The crowd was small, but the smiles and congratulations were enough to fill an auditorium.
The Bristol County Sheriff’s Office hosted a socially distant graduation ceremony for cadets in the 46th Correction Officers Academy Wednesday night at the correctional complex on Faunce Corner Road. To comply with gathering protocols, each graduate was only able to invite one guest, and staff attendance was limited.
The smaller crowd didn’t lower the enthusiasm as the 15 graduates were met with thundering applause and congratulations after taking the oath and officially becoming the newest law enforcement professionals in Bristol County.
“You’re ready to make your mark on your neighborhood. You’re ready to make your community safer by helping those most at risk. You’re ready to be a coach, a mentor and a friend to those in need by giving encouragement, discipline and guidance to individuals getting ready to return to society,” Sheriff Thomas M. Hodgson told the graduates. “You are now working in one of the most impactful and rewarding professions. Every day on every shift, you will have the opportunity to help people get on a path to a better place in life. You’ll make the world a better place.
“For that, you deserve the world … or at the very least, a gallery of cheering family and friends.”
Over the course of the eight-week training academy, graduates did a mixture of classroom and hands-on learning on a variety of corrections topics, including everything from policy and procedure to defensive tactics and first aid. But the most important lessons of the academy were communication and teamwork.
Judging from the comments from the class officers, it’s safe to say “mission accomplished” on that front.
“During the eight weeks, we were challenged mentally and physically,” said Nicole Arsenault, class president. “As the days went on, acquaintances became friendships and 15 individuals became one team.”
“I’m blessed to call these 14 other officers not just friends, but brothers and sisters,” said Tina Chute, class valedictorian who finished with a 98.61 average.
The graduates of the 46th academy and newest members of the Bristol County team are Kelsey Alexander, Michael Arpa, Nicole Arsenault (president), Melanie Barbosa (vice president), Dylan Boardman-Filipe, Tina Chute (valedictorian and treasurer), Christopher Gardner (secretary), Beaudouin Jolivert, Kandice Lague, Jonathan Moniz, David Oliveira, Keith Pallatroni, Michael Silvestri, Brandon Southworth and Jordan Torres.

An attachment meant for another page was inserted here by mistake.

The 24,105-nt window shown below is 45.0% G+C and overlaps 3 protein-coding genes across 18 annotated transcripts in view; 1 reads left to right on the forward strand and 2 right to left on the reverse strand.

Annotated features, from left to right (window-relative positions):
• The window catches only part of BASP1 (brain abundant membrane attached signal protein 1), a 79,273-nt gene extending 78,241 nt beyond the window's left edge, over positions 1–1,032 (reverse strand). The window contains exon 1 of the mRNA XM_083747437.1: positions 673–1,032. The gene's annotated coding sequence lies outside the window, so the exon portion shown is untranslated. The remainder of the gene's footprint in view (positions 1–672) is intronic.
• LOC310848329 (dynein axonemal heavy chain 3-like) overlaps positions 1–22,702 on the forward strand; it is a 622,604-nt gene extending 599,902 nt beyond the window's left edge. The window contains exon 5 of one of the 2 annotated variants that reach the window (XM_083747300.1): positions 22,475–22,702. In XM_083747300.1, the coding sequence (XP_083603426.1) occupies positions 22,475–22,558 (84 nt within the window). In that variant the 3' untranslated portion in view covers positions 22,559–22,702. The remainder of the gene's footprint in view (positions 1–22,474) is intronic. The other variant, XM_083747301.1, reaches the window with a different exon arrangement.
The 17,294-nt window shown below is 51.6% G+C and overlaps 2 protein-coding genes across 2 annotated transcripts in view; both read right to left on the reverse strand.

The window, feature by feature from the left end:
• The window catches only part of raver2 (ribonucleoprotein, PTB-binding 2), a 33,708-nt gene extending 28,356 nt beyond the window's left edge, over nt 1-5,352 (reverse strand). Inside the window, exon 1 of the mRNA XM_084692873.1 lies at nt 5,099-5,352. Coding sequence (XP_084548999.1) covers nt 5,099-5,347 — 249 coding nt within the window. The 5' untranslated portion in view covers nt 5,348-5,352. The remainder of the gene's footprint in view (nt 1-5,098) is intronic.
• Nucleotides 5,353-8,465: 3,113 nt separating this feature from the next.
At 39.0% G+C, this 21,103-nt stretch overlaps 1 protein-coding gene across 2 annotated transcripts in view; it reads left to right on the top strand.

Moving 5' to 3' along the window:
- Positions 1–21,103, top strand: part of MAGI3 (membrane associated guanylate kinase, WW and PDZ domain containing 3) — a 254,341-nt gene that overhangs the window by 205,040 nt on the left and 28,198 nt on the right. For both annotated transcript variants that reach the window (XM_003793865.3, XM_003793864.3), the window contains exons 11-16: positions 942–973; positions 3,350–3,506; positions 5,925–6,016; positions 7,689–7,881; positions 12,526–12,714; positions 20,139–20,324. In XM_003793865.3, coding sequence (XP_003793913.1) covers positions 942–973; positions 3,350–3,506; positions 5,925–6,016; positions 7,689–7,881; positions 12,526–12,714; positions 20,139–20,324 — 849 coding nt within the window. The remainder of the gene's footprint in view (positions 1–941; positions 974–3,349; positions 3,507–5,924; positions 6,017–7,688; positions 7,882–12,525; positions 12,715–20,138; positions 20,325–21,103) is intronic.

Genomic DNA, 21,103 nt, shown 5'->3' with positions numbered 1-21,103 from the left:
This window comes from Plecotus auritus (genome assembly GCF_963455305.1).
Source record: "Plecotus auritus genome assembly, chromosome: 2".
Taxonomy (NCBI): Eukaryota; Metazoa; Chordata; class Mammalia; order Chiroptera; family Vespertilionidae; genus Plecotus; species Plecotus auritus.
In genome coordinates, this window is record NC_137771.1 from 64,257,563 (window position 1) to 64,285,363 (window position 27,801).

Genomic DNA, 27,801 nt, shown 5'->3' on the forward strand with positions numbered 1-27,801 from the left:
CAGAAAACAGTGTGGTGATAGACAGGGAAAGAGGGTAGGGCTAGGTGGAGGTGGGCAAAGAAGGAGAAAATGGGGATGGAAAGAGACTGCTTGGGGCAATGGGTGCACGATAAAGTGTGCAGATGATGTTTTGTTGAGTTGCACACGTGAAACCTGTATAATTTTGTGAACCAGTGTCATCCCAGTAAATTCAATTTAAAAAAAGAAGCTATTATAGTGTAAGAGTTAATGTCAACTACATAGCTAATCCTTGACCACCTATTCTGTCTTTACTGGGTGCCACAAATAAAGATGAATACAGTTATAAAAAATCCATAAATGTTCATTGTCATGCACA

The class earned a guidon, a special marker used throughout history in the military and law enforcement to signify unit designation. The guidon is awarded by the training staff based on the class’ teamwork and togetherness; not every class receives the honor of carrying a guidon to graduation like this class did.
Academy Director Lt. Robert Matos thanked BCSO leadership and his team in the training division, including Sgt. Moses Isidoro and Correction Officers Amanda Custodio and Robert Lavalette, while urging the graduates to reach for new heights in their law enforcement careers.
“Just remember as you go through your career to choose a goal and strive for it,” he said. “Whether it’s a K9 officer, investigator or even in the training division, keep striving to that goal.”
The Bristol County Sheriff’s Office has openings in the next Correction Officers Academy, which is slated to start in January 2021. Anyone interested can visit http://www.bcso-ma.us/employment.htm for a job description and a downloadable application. For more information about joining the BCSO team, please contact Human Resources Director Caitlin DeMelo at firstname.lastname@example.org or 508-995-6400 ext. 2344.